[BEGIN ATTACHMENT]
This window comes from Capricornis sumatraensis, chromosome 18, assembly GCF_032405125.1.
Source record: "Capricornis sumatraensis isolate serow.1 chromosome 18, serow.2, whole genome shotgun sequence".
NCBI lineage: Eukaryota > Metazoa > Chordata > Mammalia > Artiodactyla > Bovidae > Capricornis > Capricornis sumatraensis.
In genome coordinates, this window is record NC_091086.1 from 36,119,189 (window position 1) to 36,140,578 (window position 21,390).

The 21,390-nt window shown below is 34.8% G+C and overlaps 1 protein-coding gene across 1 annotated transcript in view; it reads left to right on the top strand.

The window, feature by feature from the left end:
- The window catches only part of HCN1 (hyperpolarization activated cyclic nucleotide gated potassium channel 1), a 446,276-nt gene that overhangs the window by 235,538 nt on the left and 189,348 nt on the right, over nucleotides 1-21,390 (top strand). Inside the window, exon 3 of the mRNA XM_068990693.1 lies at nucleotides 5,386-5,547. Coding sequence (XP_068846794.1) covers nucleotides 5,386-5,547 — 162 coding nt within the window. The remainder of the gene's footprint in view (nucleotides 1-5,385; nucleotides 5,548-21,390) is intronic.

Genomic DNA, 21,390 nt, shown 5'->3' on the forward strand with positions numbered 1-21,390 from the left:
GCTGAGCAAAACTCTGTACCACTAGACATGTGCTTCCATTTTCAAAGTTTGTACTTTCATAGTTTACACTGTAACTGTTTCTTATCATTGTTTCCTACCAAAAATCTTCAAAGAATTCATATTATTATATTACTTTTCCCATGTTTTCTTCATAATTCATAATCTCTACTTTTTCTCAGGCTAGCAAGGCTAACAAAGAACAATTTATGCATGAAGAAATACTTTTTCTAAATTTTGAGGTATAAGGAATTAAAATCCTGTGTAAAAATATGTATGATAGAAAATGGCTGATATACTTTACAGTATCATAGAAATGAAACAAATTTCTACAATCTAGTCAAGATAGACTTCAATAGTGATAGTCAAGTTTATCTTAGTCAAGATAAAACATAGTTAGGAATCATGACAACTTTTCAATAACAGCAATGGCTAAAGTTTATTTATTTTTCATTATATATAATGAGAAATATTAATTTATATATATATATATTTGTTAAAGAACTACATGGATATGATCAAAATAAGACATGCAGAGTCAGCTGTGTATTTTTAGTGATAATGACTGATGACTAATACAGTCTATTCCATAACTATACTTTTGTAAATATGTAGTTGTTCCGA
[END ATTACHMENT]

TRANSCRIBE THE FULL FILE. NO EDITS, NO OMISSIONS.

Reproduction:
This window comes from Capricornis sumatraensis, chromosome 18, assembly GCF_032405125.1.
Source record: "Capricornis sumatraensis isolate serow.1 chromosome 18, serow.2, whole genome shotgun sequence".
NCBI lineage: Eukaryota > Metazoa > Chordata > Mammalia > Artiodactyla > Bovidae > Capricornis > Capricornis sumatraensis.
In genome coordinates, this window is record NC_091086.1 from 36,119,189 (window position 1) to 36,140,578 (window position 21,390).

The 21,390-nt window shown below is 34.8% G+C and overlaps 1 protein-coding gene across 1 annotated transcript in view; it reads left to right on the top strand.

The window, feature by feature from the left end:
- The window catches only part of HCN1 (hyperpolarization activated cyclic nucleotide gated potassium channel 1), a 446,276-nt gene that overhangs the window by 235,538 nt on the left and 189,348 nt on the right, over nucleotides 1-21,390 (top strand). Inside the window, exon 3 of the mRNA XM_068990693.1 lies at nucleotides 5,386-5,547. Coding sequence (XP_068846794.1) covers nucleotides 5,386-5,547 — 162 coding nt within the window. The remainder of the gene's footprint in view (nucleotides 1-5,385; nucleotides 5,548-21,390) is intronic.

Genomic DNA, 21,390 nt, shown 5'->3' on the forward strand with positions numbered 1-21,390 from the left:
GCTGAGCAAAACTCTGTACCACTAGACATGTGCTTCCATTTTCAAAGTTTGTACTTTCATAGTTTACACTGTAACTGTTTCTTATCATTGTTTCCTACCAAAAATCTTCAAAGAATTCATATTATTATATTACTTTTCCCATGTTTTCTTCATAATTCATAATCTCTACTTTTTCTCAGGCTAGCAAGGCTAACAAAGAACAATTTATGCATGAAGAAATACTTTTTCTAAATTTTGAGGTATAAGGAATTAAAATCCTGTGTAAAAATATGTATGATAGAAAATGGCTGATATACTTTACAGTATCATAGAAATGAAACAAATTTCTACAATCTAGTCAAGATAGACTTCAATAGTGATAGTCAAGTTTATCTTAGTCAAGATAAAACATAGTTAGGAATCATGACAACTTTTCAATAACAGCAATGGCTAAAGTTTATTTATTTTTCATTATATATAATGAGAAATATTAATTTATATATATATATATTTGTTAAAGAACTACATGGATATGATCAAAATAAGACATGCAGAGTCAGCTGTGTATTTTTAGTGATAATGACTGATGACTAATACAGTCTATTCCATAACTATACTTTTGTAAATATGTAGTTGTTCCGA